You've Completed Your Review - Now Get Credit with ORCID
Starting today, reviewers can enter their ORCID iD in the Editorial Manager submission system for all PLOS journals and opt-in to automatically get credit when they complete a review, the same way they would for their published articles.
Open Humans: A Platform for Participant-centered Research and Personal Data Exploration
Open Humans highlights how a community-centric ecosystem can be used to aggregate personal data from various sources, as well as how these data can be used by academic and citizen scientists through practical, iterative approaches to sharing that strive to balance considerations with participant autonomy, inclusion, and privacy.
Learned Societies, the Key to Realising an Open Access Future?
Plan S will also influence how learned societies, the organisations tasked with representing academics in particular disciplines, operate, as many currently depend on revenues from journal subscriptions to cross-subsidise their activities.
Next in Reproducibility: Standards, Policies, Infrastructure, and Human Factors
What is next for reproducibility? Research communities will need to develop standards of practice, institutions will adopt formal policies, and funding agencies may look to support more infrastructure and tools to enable reproducibility.
The Directory of Open Access Journals (DOAJ) is increasingly being used as a benchmark to determine whether a journal is fully OA, most notably as part of both the original and recently revised Plan S guidelines. This month we take a look at the DOAJ and consider how it compares to other sources for evaluating fully OA status.
Regarding a Delta Think Blog Post Analysing the DOAJ
In its series Open Access News & Views, Delta Think recently published an analysis of the DOAJ. DOAJ very much enjoyed the piece and found it to be one of the most well-informed articles written about them. They now comment on a few of the issues raised in the article.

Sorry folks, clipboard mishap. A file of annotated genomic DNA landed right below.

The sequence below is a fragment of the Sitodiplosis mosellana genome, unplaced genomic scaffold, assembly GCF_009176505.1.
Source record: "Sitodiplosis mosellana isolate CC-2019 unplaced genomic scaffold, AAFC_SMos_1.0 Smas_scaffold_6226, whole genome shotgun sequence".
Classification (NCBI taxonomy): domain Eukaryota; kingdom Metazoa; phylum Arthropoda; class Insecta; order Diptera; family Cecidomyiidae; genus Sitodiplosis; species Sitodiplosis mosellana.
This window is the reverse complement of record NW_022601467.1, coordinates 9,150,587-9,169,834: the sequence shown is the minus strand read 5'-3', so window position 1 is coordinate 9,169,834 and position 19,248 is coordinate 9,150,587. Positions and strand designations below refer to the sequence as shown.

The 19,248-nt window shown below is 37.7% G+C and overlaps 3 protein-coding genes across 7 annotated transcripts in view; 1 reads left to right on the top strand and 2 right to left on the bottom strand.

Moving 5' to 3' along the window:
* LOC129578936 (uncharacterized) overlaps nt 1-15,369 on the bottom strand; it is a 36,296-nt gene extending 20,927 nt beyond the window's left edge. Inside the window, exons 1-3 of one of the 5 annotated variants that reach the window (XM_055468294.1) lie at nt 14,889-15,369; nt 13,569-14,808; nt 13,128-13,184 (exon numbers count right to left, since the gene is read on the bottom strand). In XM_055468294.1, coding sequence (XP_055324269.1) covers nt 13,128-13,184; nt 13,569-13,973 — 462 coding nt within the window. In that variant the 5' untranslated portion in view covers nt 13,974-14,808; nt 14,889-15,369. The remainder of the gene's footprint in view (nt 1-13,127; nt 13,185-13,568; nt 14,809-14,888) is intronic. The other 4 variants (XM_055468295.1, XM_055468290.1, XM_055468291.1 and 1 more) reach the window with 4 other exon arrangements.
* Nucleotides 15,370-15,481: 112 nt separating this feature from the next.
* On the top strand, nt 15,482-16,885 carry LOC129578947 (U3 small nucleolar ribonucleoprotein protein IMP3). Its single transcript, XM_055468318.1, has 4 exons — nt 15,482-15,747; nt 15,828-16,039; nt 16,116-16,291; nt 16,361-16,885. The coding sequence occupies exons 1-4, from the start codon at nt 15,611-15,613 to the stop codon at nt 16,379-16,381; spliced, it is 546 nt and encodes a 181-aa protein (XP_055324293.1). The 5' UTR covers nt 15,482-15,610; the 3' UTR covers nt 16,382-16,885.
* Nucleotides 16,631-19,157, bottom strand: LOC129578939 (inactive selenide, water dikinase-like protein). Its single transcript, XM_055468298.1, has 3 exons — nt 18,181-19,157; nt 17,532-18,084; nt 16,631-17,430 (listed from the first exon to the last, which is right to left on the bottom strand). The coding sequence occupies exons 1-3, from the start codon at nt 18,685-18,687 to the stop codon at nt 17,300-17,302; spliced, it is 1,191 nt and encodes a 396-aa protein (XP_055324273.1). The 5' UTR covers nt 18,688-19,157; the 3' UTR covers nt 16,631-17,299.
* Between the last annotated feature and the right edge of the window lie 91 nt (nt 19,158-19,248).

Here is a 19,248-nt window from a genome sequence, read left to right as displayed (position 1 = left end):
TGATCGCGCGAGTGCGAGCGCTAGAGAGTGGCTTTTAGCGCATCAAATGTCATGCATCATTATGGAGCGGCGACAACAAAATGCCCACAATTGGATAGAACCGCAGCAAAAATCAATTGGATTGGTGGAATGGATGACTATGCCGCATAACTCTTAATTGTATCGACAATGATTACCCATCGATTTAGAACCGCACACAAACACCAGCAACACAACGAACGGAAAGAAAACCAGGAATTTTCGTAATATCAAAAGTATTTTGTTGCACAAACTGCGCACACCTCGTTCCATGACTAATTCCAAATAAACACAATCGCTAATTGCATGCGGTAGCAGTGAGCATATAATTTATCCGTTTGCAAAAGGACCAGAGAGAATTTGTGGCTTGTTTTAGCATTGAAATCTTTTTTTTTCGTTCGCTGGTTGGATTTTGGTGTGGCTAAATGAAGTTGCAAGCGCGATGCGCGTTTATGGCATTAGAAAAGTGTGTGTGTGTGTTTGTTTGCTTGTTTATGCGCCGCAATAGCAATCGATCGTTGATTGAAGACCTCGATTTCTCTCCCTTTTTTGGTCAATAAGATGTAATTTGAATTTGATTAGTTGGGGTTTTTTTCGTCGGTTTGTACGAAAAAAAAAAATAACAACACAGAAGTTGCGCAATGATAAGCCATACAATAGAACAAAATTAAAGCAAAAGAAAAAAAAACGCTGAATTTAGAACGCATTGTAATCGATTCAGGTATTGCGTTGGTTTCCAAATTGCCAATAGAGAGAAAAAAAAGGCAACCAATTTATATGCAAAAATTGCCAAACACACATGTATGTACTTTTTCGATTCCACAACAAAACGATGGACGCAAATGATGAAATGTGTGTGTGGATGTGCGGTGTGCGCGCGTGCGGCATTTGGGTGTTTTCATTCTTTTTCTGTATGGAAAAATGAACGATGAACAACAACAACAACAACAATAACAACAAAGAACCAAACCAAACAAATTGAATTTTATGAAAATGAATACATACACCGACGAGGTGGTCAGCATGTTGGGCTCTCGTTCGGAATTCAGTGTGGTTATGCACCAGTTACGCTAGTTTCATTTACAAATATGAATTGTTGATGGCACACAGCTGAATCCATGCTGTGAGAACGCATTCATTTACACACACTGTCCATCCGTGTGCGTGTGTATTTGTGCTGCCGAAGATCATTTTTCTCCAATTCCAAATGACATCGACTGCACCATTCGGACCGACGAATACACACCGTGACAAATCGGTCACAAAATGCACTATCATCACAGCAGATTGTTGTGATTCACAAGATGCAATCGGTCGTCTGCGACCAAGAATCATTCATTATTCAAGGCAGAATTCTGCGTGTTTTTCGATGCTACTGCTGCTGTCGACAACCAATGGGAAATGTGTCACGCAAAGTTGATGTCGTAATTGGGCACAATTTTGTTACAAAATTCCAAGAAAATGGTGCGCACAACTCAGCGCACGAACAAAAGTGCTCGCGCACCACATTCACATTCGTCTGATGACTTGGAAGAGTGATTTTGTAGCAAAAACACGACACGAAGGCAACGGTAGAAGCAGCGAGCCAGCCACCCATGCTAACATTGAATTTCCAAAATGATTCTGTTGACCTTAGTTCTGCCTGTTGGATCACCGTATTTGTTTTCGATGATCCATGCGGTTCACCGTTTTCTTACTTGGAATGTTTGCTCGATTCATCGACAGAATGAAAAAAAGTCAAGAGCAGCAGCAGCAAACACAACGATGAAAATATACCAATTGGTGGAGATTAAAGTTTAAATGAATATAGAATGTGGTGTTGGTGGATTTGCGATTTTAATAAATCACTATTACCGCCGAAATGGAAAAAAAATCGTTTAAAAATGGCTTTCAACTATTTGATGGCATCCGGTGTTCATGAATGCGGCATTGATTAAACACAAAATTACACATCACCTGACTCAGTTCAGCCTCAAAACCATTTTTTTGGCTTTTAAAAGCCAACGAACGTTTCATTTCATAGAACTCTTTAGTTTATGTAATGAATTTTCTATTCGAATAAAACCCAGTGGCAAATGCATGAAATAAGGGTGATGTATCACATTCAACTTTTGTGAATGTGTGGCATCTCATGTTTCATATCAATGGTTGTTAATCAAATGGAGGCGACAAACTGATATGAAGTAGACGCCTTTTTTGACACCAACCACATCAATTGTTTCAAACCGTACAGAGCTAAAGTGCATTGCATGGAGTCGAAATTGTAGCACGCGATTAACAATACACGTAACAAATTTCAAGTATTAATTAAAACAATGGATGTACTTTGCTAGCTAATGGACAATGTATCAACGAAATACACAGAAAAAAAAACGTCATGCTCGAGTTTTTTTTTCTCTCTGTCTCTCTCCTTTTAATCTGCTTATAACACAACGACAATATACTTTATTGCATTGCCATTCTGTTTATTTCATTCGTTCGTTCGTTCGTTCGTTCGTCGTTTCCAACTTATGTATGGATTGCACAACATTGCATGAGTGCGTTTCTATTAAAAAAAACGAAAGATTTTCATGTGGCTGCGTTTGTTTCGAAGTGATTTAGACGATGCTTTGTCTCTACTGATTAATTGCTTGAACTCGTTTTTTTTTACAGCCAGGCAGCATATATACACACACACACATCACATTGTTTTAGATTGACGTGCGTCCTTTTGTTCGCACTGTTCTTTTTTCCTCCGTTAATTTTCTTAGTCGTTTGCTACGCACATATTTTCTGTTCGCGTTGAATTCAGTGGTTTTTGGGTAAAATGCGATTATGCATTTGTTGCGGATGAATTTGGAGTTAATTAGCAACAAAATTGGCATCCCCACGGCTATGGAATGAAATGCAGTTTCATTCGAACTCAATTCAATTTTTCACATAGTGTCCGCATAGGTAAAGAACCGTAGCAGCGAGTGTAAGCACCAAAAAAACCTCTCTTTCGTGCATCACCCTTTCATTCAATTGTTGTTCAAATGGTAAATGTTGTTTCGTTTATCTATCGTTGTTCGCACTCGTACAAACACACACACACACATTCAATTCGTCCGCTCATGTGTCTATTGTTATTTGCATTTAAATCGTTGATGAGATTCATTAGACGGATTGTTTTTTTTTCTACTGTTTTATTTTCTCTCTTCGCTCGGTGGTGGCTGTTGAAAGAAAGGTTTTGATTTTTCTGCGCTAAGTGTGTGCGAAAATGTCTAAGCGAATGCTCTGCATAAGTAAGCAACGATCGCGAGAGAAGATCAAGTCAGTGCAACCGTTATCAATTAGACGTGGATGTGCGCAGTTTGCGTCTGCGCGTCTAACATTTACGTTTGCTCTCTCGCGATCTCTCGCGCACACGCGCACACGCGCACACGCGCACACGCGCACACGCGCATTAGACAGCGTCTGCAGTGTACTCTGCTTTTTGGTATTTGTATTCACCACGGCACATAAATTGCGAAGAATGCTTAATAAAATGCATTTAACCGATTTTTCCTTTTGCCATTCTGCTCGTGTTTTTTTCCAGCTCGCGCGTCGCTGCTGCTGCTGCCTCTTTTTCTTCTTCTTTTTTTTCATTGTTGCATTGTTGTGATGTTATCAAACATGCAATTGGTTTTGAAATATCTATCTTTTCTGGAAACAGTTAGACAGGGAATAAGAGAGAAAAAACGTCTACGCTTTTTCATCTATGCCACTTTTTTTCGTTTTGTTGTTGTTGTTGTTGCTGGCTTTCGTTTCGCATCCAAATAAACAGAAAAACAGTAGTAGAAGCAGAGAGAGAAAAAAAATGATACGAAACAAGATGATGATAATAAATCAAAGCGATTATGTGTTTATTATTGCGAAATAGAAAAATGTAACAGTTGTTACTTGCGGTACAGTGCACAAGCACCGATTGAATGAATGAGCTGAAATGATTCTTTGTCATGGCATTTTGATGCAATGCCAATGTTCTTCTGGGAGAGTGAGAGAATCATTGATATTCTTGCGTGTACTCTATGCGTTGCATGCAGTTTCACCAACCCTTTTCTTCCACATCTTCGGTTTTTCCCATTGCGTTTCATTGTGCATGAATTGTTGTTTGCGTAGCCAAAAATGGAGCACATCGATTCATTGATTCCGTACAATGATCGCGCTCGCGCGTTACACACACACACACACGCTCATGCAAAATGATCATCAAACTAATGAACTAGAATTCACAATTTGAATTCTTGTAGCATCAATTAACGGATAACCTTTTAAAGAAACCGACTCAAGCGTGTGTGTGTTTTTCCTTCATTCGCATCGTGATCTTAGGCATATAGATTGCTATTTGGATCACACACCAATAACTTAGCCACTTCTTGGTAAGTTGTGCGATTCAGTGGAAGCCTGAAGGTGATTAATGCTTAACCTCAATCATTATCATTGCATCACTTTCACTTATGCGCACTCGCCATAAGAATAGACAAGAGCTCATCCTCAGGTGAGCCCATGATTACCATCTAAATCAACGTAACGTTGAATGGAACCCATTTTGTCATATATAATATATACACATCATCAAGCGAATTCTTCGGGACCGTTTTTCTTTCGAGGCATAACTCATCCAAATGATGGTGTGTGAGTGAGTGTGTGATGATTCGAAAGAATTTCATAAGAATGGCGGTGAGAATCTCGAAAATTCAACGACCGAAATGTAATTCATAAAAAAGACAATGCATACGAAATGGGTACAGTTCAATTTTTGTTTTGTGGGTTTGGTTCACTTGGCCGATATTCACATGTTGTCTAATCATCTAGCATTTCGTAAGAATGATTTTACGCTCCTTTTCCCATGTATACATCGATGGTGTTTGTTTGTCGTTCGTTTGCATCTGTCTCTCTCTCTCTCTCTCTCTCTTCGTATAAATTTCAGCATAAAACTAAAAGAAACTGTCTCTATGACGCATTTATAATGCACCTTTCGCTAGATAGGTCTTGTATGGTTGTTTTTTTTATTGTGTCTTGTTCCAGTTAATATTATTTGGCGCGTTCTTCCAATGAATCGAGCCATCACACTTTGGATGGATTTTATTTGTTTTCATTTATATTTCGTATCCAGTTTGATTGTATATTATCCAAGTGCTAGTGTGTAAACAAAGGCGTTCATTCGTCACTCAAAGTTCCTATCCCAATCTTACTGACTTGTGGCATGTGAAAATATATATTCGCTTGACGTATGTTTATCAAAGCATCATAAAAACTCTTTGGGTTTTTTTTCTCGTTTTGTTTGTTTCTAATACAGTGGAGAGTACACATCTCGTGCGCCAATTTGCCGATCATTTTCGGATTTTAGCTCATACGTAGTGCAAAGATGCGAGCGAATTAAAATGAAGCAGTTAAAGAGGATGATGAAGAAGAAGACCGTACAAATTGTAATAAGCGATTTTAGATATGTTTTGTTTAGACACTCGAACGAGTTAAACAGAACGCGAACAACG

Self Promotion for Introverts: Getting Your Research Message Out There While You Stay in
The University of Melbourne’s Visualise Your Thesis competition (VYT) challenges graduate researchers to come up with an “elevator pitch”, in the form of a succinct and attractive audio-visual, digital object to distil the central theme of their research.
Distributed Models for Open Access Publishing: Q&A with Martin Eve
The Open Library of Humanities has demonstrated a model for high-quality open access publishing, without Article Processing Charges. We asked Chief Executive Officer Martin Eve whether the Library could serve as inspiration for Learned Societies in a post-Plan S world.
How Will We Judge Scientists in 2030? #wetenschapper2030
The conference on the 23rd of May on evaluation criteria of Dutch researchers, organised by NWO and ZonMW and held in The Hague, aimed to discuss the current rewards and incentives system and to think about the evaluation criteria of the future.
Universitärer Mittelbau: Ein Königreich für einen Lehrstuhl
Sie sind die neunzig Prozent, die den akademischen Betrieb aufrechterhalten: Berichte aus dem Inneren eines Systems, das aus der Perspektive des wissenschaftlichen Nachwuchses so nicht länger funktionieren darf.
Launching the #FailTales Science Communication Competition - Digital Science
Creatively convey your best research-related #FailTales and win a year's subscription to Dimensions Analytics, a Science Communication mentoring session with one of our judges, and a swag bag of our awesome merchandise!
The goal of the Open Science Graphs Interest Group (OSG IG) is to build on the outcomes and broaden the challenges of the Data Description Registry Interoperability (DDRI) and Scholarly Link Exchange (Scholix) RDA Working Groups to investigate the open issues and identify solutions towards achieving interoperability between services and information models of Open Science Graph initiatives.
Universities Earned Just $75 Million from IP in 2017, but Spent $5.7 Billion on R&D
Canada’s top universities and research institutes spent $5.7 billion on research and development (R&D), but generated less than $75 million from licensing their innovations in 2017. That’s an average return on investment of 1.3 per cent.
Academic flying is often justified on the basis that international conferences and travel are important to the production of new knowledge. However, there is no clear relationship between the amount of travel undertaken by academics and the quality of their research.
A comprehensive and up-to-date analysis of Computer Science literature reveals that, if current trends continue, parity between the number of male and female authors will not be reached in this century.